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The Great Garloo by Marx Toys 1962 A really cool classic toy from the 60s produced by Marx Toys. Garloo was a very large battery operated that retailed for a whopping $17.98 in 1961! That was a ton of money! You can steer Garloo with the little steering wheel on the remote control on his battery box, move him forward or backward, open or close his arms and make him bend over to pic up objects. Marx also put out a 3 inch metal and plastic wind-up called Son of Garloo.
Tags: marx  vintage  garloo  classic  60s 
Added: 20th August 2007
Views: 5326
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Posted By: dezurtdude
Gene Gene The Dancing Machine Eugene Patton, better known as Gene Gene The Dancing Machine, was a regular non-competing act on The Gong Show. Patton was an NBC stagehand. According to host Chuck Barris, Patton often danced backstage to the music of other acts. Barris thought Patton's style of dancing was amusing, so he persuaded Patton to dance on a show that was otherwise going to run a couple of minutes short. Strutting his stuff to a blended version of two Count Basie songs (Jumpin' at the Woodside and Two O'Clock Jump), the public reaction was favorable and Gene became a semi-regular. This clip shows an early appearance of Gene Gene the Dancing Machine because soon afterwards it became part of the shtick for Patton's fellow stagehands to litter the stage with an assortment of bizarre random objects: inflatable toys, sports equipment, clothing, furniture, mannequins, etc. (It was the 1970s. You had to be there.)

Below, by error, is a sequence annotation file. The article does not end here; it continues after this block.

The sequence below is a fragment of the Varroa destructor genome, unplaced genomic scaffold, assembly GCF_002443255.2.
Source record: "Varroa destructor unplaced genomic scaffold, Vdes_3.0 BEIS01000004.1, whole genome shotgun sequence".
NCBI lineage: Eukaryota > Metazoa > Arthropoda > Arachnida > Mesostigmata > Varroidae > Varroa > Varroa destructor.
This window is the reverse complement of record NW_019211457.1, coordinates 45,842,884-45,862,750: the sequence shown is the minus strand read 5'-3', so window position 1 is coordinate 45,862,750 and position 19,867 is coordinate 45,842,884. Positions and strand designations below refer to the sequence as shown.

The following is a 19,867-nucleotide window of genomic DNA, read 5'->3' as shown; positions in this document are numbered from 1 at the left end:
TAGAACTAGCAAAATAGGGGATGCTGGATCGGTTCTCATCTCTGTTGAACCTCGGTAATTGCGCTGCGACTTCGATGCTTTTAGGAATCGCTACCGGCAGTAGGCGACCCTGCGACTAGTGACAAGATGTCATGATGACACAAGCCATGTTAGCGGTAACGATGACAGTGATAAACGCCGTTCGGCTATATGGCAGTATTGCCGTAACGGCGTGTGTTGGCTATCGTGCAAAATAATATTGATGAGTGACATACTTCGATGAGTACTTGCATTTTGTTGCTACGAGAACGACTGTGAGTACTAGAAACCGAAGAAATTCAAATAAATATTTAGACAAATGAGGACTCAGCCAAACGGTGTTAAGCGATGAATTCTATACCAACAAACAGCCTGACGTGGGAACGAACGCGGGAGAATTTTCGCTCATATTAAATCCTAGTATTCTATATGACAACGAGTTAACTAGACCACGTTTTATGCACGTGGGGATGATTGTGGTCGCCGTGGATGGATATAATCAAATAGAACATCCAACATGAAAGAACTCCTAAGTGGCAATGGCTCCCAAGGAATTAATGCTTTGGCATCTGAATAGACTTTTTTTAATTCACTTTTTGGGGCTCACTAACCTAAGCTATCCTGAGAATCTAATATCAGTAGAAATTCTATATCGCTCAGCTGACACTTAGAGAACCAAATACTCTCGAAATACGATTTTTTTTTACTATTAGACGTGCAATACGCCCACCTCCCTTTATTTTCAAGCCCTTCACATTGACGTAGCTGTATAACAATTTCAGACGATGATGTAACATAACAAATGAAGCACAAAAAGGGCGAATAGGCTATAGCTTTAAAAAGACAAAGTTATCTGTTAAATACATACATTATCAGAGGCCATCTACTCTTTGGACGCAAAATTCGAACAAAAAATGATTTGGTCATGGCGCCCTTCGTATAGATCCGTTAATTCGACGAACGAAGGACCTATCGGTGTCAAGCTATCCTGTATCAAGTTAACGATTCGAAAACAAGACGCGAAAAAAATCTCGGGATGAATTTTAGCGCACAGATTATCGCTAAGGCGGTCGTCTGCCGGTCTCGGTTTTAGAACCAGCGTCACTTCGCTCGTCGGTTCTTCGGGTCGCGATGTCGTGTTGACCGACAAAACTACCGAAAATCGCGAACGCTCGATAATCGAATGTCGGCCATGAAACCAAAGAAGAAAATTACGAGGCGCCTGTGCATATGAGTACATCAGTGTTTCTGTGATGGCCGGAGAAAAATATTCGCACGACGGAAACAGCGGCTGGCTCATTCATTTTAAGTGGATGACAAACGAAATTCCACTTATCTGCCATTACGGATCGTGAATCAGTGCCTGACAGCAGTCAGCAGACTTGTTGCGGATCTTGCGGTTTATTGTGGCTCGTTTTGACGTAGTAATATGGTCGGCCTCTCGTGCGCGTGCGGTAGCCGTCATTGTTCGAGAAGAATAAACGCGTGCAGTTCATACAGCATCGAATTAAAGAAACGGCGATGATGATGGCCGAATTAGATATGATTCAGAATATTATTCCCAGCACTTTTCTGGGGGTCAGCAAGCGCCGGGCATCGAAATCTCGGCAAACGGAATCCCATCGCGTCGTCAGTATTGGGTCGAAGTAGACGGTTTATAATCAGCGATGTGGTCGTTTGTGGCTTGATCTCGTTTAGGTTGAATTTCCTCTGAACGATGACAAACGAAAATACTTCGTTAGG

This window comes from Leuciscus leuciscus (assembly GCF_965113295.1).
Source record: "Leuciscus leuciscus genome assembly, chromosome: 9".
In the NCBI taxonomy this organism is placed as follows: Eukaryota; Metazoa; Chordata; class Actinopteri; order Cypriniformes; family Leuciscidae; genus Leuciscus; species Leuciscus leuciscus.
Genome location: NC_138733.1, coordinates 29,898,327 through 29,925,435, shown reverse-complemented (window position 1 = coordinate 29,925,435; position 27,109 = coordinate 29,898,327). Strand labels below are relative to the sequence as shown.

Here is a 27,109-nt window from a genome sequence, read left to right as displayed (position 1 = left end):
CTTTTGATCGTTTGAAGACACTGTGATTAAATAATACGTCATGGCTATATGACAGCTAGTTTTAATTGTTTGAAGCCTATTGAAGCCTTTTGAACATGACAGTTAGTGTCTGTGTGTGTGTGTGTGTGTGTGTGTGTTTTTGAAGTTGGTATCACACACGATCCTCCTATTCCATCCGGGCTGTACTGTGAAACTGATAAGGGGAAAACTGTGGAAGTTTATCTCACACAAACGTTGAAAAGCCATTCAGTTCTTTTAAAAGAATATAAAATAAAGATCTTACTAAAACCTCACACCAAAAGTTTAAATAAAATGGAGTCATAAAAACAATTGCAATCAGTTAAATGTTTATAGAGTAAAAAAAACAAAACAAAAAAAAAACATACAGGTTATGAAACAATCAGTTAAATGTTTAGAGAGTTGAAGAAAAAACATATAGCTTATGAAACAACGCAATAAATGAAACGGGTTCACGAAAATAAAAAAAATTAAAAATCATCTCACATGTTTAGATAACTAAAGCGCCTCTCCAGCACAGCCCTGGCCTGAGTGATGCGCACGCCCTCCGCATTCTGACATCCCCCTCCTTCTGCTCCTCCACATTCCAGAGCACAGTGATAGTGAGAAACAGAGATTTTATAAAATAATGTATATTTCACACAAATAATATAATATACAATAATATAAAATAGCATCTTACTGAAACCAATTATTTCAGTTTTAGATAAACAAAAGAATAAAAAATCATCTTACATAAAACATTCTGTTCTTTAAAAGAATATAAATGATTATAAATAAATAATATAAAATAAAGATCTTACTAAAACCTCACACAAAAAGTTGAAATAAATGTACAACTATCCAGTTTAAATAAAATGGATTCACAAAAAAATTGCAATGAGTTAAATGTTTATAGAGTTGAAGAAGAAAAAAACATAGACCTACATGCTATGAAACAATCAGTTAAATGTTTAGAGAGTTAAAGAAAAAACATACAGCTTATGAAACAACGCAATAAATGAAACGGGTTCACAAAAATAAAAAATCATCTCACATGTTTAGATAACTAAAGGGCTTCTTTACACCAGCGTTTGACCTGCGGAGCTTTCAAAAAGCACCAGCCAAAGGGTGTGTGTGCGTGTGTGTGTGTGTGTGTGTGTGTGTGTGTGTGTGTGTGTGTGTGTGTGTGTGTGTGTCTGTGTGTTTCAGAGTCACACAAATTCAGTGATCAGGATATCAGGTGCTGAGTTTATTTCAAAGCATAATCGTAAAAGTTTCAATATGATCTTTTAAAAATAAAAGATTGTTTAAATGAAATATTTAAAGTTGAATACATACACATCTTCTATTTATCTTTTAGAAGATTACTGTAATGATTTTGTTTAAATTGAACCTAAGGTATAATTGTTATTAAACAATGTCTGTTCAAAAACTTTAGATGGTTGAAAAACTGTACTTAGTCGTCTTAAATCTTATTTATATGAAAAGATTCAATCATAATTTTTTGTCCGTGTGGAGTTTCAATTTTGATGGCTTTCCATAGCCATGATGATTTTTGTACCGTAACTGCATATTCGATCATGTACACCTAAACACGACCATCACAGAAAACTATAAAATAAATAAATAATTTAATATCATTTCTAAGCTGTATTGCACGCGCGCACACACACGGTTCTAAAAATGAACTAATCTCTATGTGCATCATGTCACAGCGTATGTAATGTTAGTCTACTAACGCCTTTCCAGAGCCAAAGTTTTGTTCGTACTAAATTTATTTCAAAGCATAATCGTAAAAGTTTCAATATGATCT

Tags: Gong  Show  Gene  Dancing  Machine 
Added: 1st October 2007
Views: 6023
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Posted By: Lava1964
Walter Cronkite reporting of UFOs Prompted by Lava's posting of Amelia Earhart, UFOs have pretty much been regularly in the news since at least the 1950s. Do You Believe?
Tags: Walter  Cronkite  reporting  of  UFOsU.F.O.    Sightings    UFO    Unidentified    Flying    Objects    Object    1973    Gulf    Coast     
Added: 9th July 2008
Views: 1456
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Posted By: pfc
Charlie Chaplin Behind The Screen 1916 This is the first six minutes of Behind The Screen, a Charlie Chaplin film made in 1916. In it Charlie plays an overworked, unappreciated roustabout for a movie company. It's a good example of Chaplin's remarkable ability to turn props into comedy objects. (Watch how many chairs he's able to carry at the 4:00 mark!)
Tags: Charlie  Chaplin  Behind  the  Screen 
Added: 19th December 2008
Views: 1960
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Posted By: Lava1964
Cigar Store Indians Cigar store Indians (or wooden Indians) were used by tobacconists as garish advertising figures. At one point in the late nineteenth century, the cigar store Indian was a tobacco icon much like striped poles were for barber shops or three gold balls were for pawn shops. The figures were often three-dimensional wooden sculptures several feet tall; some were life-sized. They were first utilized because of the general illiteracy of the populace. American Indians and tobacco had always been associated. Since Indians had introduced tobacco to Europeans, the depiction of native people on smoke-shop signs was inevitable. As early as the seventeenth century, European tobacconists used figures of American Indians to advertise their shops. The statues began to lose their prominence in twentieth century America largely because cities began restricting the presence of intrusive objects on public sidewalks. Most surviving figures are museum pieces and collectors' items.
Tags: cigar  store  Indian 
Added: 20th June 2010
Views: 2112
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Posted By: Lava1964